Long Story Short

Republican Senator Jackie Winters Has Spent Decades Shaping Oregon

The Senate minority leader—and our state's longest serving black senator—talks conservatives, food banks, and barbecue.

By Fiona McCann March 27, 2018 Published in the April 2018 issue of Portland Monthly

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"I think all lives matter. All. Lives. Matter."


In 2017, Jackie Winters made history when she was named Minority Leader of the Oregon Senate, the first African American to lead an Oregon legislative caucus. It’s par for the course for Winters: When she was elected to the state’s House of Representatives in 1998 she became the first African American Republican ever to serve in the Legislature. She’s also the state’s longest-serving black senator, and when she finishes her current term will be the longest-serving Republican woman in Oregon history. At age 80 (with four kids, 11 grand- and three great-grandkids) the Kansas-born Winters has shaped our state for decades—surviving a heart attack and battling lung cancer along the way. She now serves as the co-vice chair of the Joint Ways and Means Committee, which oversees budgetary matters. Her dictum? “You have to work together,” she says. “And nine times out of 10 you’ll find that people are more alike than different.”

I first cut my teeth on politics during the Tom McCall administration [in the 1970s]. It was during a period of time in Oregon’s history when it was bold—we didn’t know what we didn’t know, and it was exciting. We created the Department of Human Services. Land use came into being during that period of time. They were all big events.

McCall certainly was a huge influence in my life. And so was Gov. Vic Atiyeh. But also, growing up, my father would talk about Charlie Curtis, a Republican from Kansas who was part Native American. Charlie Curtis was elected to the statehouse in Kansas, and then to Congress, and then became vice president of the United States. And my great-grandmother was family friends with Charlie Curtis. So you have someone, who was part Native American, who was Republican, who was vice president of the United States. Isn’t that an inspiration? Minorities were once very involved in the Republican party.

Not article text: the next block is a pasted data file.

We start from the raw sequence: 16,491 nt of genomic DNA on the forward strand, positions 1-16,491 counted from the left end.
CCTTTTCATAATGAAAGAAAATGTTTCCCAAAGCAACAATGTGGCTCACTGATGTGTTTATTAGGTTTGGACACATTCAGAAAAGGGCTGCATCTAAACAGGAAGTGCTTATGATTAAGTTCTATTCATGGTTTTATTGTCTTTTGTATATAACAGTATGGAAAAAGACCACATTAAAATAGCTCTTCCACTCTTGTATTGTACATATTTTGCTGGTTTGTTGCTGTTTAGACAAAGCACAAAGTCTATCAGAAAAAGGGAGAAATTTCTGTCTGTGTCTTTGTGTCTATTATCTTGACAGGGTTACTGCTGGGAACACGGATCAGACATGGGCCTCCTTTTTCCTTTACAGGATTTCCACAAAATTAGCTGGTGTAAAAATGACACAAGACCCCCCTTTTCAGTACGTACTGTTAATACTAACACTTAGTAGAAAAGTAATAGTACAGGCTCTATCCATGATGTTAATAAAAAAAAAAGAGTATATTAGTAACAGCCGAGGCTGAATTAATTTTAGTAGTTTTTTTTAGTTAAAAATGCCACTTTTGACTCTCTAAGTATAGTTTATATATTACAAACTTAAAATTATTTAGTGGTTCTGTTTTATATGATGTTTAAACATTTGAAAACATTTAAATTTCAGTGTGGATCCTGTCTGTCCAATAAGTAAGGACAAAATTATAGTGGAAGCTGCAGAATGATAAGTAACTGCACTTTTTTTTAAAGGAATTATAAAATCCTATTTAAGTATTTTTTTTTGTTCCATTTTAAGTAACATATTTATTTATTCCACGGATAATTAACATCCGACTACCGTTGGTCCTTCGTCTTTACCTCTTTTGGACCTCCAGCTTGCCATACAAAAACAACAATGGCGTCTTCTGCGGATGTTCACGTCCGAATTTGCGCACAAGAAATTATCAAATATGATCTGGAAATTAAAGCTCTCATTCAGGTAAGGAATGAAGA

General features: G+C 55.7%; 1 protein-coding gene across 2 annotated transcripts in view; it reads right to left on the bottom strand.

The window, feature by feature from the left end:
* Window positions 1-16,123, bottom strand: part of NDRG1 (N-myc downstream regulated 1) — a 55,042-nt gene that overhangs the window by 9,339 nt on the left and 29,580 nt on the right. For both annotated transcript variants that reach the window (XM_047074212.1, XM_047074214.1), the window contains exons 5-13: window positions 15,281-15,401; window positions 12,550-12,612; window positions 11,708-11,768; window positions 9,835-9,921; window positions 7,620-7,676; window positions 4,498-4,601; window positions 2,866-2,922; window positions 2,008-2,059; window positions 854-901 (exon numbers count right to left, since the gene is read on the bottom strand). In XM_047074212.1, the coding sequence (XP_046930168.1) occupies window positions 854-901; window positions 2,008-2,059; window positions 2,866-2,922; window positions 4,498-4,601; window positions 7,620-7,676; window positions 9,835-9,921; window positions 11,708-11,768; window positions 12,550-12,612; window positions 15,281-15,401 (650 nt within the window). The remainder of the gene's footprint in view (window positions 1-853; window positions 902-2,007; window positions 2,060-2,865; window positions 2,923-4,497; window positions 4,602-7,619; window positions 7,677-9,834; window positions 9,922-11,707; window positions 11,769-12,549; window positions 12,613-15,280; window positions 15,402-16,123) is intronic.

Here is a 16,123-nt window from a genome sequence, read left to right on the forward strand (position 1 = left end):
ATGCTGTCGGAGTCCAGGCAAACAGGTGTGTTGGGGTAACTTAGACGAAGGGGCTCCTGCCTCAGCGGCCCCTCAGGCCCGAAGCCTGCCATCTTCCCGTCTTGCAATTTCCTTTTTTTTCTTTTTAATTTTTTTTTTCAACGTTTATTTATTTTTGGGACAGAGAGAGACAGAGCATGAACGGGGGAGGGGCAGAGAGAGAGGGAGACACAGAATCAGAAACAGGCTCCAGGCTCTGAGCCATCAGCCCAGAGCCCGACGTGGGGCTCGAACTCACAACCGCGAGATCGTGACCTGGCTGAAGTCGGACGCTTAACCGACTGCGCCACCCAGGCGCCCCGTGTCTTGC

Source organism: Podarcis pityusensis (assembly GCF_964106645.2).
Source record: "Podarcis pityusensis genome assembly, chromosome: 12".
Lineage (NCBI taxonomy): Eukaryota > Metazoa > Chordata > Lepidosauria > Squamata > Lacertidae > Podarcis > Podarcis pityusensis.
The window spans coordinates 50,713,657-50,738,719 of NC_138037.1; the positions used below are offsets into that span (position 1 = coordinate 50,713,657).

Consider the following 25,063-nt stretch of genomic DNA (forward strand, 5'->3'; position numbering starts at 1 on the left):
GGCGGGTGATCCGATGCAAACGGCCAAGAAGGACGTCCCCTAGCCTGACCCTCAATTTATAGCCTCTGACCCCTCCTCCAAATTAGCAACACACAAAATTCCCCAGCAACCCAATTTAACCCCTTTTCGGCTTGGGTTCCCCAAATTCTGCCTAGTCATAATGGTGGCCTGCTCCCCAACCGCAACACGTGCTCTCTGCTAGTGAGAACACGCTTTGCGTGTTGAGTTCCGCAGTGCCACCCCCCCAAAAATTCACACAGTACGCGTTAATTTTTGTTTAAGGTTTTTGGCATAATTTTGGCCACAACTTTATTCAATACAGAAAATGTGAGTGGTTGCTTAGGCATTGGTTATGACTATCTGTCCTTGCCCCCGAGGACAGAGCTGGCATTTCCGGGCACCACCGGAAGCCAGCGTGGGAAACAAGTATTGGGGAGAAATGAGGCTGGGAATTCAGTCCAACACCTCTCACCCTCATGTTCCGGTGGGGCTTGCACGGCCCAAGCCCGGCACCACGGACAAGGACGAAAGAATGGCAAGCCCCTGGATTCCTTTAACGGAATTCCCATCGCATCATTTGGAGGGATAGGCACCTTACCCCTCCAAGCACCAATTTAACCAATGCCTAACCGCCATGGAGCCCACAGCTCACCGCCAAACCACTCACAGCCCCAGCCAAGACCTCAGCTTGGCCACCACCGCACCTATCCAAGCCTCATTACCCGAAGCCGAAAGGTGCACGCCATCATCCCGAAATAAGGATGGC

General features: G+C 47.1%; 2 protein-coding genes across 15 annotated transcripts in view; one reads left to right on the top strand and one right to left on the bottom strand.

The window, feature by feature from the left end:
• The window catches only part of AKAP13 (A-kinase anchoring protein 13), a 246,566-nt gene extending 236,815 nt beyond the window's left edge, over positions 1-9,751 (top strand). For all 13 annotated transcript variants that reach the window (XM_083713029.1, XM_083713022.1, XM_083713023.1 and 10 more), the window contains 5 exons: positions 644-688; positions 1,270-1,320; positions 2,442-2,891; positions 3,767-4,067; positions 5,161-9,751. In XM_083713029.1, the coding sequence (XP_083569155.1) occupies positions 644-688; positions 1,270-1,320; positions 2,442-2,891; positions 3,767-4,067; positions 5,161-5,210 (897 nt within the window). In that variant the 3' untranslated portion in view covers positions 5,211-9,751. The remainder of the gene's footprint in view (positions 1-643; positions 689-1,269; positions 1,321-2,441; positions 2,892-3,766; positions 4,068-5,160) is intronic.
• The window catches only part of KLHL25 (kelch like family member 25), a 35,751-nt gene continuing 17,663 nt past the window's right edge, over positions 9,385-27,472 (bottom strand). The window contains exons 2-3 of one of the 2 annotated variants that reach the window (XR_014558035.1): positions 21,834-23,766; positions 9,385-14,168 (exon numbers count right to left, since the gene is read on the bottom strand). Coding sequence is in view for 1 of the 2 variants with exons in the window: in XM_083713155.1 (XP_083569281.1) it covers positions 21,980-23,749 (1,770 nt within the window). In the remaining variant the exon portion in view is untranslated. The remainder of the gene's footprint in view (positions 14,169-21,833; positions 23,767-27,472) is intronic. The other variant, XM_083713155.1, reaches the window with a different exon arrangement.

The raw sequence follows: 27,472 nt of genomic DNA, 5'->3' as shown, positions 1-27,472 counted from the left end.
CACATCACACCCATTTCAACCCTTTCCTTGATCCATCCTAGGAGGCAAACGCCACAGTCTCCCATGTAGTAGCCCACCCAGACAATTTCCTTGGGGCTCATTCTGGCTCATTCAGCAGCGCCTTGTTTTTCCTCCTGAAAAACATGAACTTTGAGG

My father loved to get us to talk politics around the table. He never ran for office, but he’d take his old tattered almanac and force us to discuss and debate current events. I tell everyone that Jackie’s Ribs, the barbecue restaurant I opened [in the 1980s], that was from my mom—she loved barbecue. Politics? That’s my dad.

I believe in independence, I believe in entrepreneurship. I own Jackie’s Ribs and ran it for 18 years. I believe there are some things that we can do for ourselves. So, when I start combining all these things that I believe in, my choice was to become a Republican. That doesn’t mean that there isn’t a middle ground. 

Probably one of my biggest achievements is when I set up Oregon Food Share in 1979 [the predecessor to Oregon Food Bank]. At the time it was a problem that needed to be solved. I was getting letters from seniors who were being forced to eat dog food, you name it, because of their income. I presented it to Governor Atiyeh and I said, ‘By the time the feds act, our citizens will be dead. They’ll starve to death.’ That’s how Oregon Food Share was born.

I think all lives matter. All. Lives. Matter. I come from a place where I’m not going to look at you because of the color of your skin, and I would hope that our law enforcement community doesn’t either. I’m not going to say that you don’t have some individuals who are quick on the trigger. That would be unrealistic, too. But am I going blame everybody? Because I guarantee you that if they weren’t there to protect me, I’d be the first one to holler. If I was having somebody breaking into my house and I’m calling and they didn’t show up, I’d be madder than an old wet hen.

I don’t have an African American community in Salem. And why do we think that you have to have like people in order to elect you to an office? I have 0.06 percent African Americans in my community. My last election, 86 percent of this population voted for me, and they weren’t African Americans, and they weren’t all women.

I look at those individuals that I admired during the day: the Norma Pauluses, and the Betty Robertses, that group of individuals that paved the way. They’re the ones that made it so that you could go get a loan as a woman. Young people are benefiting from all the work that those old folks did, and they worked in this building when it was very male-dominated. And they didn’t have to stand on a corner and yell, either, to get it done.

I wouldn’t tell you if I did or didn’t vote for Trump. That’s the beauty of an election. I don’t throw anybody under the bus. If they get on it, they get on it by themselves; they get off, they get off it by themselves. I guess I believe in Reagan and the 11th commandment—go look it up!  

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